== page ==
Athens, is my mind, is huge. Going from my house to the sea is a very long trip, and so is going to the nearest mountain. In Athens I use two modes of transport, my car and my feet. So I am still struggling to understand how distances in London translate to distances in Athens (and how the perception of these distances changes is my mind). In London I only use public transport, and mostly the tube, specifically for long distances. I have used cabs, which I have to say are very slow because they always get stuck in traffic, and so do buses. Lately I also try to walk a lot, in my attempts to “conquer” the city. Still, the problem persisted. How do distances in London compare to distances in Athens? So, I measured the distances on the map and I saw that a distance that I gladly walk in London, in Athens seems so long to me, that I would sure and only use my car. The difference in that distance is that in London is just walking along two large streets within the same area. In Athens it is walking along numerous small streets, crossing large boulevards and changing about 4 different areas of the center of Athens. So, of course one would use their car.
After seeing that, I wondered how large “my” territory is. So, here, I am at the point where I have to compare maps of the same scale. So the following maps came up.
The first map is London with Athens and its suburbs (I have also included the most distant suburbs).
This map shows the maximum and minimum daily transposition in my most and very familiar areas. The light shade shows all places that I might visit in one single typical day, that is the maximum movement. The unshaded part is the minimum movement in a single day. That is, the least places I will visit or walk if I go out of the house, my daily routine. We can see that the extend of the areas is pretty much the same. The difference is that in Athens this is a very large area, and I would only use my car to go to all these places. In Greece the light shaded area covers around 10-11 neighborhoods. The London light-shaded touches (not covering all of each) 5 different neighborhoods. In Athens, the distance from my house to my university is just as far the tube station is from my house in London. Yet, when I am in Athens, this distance does not seem so short. Also, I see that the actual distance from my house in London to UCL is half as far as the furthest point on the light shaded area from my house in Athens. A distance which in Greece seems enormous to me.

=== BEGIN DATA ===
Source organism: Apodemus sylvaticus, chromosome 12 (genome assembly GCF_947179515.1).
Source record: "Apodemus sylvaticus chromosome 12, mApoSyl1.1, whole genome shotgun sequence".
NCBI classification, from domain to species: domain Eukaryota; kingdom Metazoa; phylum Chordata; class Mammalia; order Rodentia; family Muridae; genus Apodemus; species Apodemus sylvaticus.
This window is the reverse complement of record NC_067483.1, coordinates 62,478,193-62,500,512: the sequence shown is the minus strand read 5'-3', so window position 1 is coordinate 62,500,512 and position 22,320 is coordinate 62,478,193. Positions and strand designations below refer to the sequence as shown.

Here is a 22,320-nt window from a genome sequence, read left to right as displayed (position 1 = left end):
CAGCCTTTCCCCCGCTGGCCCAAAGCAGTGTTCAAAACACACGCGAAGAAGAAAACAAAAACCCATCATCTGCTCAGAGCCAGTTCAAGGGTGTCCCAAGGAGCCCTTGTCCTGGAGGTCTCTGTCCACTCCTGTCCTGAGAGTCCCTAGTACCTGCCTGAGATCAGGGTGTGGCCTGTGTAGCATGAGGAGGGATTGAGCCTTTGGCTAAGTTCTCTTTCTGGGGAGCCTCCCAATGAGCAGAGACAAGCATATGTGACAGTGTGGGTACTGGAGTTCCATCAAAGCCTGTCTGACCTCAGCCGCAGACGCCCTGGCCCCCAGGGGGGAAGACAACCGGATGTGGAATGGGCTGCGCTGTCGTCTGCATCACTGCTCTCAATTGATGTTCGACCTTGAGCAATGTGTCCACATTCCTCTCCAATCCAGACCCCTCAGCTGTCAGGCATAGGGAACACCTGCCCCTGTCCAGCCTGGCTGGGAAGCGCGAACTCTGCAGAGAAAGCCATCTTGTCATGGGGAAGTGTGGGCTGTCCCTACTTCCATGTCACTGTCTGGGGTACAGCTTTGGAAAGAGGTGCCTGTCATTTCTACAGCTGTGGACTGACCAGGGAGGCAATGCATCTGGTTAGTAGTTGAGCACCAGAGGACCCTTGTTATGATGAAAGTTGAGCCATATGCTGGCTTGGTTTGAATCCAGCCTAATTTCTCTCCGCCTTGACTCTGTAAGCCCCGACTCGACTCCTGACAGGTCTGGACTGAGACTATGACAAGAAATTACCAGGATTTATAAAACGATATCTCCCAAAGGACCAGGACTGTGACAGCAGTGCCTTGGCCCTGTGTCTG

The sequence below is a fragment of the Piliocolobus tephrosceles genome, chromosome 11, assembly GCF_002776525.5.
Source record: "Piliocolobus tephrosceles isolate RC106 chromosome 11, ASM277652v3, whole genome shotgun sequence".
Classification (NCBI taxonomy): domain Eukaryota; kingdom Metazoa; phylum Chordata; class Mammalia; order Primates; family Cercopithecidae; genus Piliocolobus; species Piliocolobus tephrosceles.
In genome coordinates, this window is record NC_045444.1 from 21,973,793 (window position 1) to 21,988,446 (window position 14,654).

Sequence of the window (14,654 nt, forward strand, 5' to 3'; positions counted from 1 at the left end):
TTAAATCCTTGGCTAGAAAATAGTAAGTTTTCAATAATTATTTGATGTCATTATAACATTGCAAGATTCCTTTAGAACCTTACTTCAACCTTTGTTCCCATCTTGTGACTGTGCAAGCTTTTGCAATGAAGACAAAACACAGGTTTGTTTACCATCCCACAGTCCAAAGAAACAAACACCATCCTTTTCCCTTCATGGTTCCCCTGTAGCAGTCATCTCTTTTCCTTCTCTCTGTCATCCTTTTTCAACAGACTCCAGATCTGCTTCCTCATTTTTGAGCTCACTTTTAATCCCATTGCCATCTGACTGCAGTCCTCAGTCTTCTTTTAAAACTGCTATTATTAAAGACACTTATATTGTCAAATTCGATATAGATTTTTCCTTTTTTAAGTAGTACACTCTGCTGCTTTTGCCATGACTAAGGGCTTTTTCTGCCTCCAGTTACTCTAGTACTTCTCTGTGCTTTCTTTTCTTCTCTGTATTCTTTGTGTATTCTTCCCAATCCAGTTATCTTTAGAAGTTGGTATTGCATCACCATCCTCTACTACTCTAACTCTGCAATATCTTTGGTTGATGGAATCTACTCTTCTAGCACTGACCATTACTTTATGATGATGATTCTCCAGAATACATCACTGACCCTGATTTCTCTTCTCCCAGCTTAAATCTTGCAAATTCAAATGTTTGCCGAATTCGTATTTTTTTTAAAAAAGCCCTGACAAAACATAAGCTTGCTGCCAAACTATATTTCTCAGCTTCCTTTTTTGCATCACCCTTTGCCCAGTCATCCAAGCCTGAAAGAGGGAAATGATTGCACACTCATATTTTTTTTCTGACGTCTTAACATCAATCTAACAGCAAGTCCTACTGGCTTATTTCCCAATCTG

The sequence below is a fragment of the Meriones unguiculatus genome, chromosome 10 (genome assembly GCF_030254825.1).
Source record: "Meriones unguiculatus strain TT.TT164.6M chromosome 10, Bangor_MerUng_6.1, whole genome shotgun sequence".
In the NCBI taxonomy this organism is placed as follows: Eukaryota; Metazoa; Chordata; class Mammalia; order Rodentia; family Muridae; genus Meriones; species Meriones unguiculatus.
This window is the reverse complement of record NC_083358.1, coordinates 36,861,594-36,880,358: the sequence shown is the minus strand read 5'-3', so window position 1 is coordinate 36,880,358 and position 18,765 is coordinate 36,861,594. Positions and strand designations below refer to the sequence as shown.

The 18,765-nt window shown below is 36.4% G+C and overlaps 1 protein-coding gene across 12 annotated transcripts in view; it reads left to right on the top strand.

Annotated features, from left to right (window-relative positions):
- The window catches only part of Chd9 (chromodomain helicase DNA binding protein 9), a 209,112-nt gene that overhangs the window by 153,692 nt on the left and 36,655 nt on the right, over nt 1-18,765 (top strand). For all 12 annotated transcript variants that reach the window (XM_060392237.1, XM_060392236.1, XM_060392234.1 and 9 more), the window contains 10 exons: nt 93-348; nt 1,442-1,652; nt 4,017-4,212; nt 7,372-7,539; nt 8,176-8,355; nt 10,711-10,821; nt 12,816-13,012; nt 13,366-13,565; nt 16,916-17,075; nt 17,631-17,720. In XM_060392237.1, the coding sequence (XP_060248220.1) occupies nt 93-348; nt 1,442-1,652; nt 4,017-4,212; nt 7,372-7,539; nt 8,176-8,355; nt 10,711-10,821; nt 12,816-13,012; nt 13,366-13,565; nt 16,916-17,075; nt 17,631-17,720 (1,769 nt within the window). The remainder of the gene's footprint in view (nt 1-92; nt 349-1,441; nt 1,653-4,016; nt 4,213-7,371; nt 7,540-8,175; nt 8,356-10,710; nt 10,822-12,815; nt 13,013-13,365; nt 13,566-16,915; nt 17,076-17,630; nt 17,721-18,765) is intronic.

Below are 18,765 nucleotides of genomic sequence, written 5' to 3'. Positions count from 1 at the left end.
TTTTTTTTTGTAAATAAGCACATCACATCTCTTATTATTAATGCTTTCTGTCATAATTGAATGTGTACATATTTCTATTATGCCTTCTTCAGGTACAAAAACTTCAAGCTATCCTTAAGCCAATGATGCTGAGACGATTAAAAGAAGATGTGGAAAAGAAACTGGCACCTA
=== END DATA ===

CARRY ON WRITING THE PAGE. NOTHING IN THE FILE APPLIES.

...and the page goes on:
This map shows my extended territory. This shows the area I feel comfortable in, and I feel I know very well. The area I have “conquered”. The London territory is just half the size of the Athens territory.
The difference is that in Athens my area covers almost half of the city. In London it covers a very small part of central London.
___this is just the beginning of my exploration of the different perceptions of space and magnitude. More posts will follow, exploring more on the same subject, and explaining the territorial and “conquering” terminology.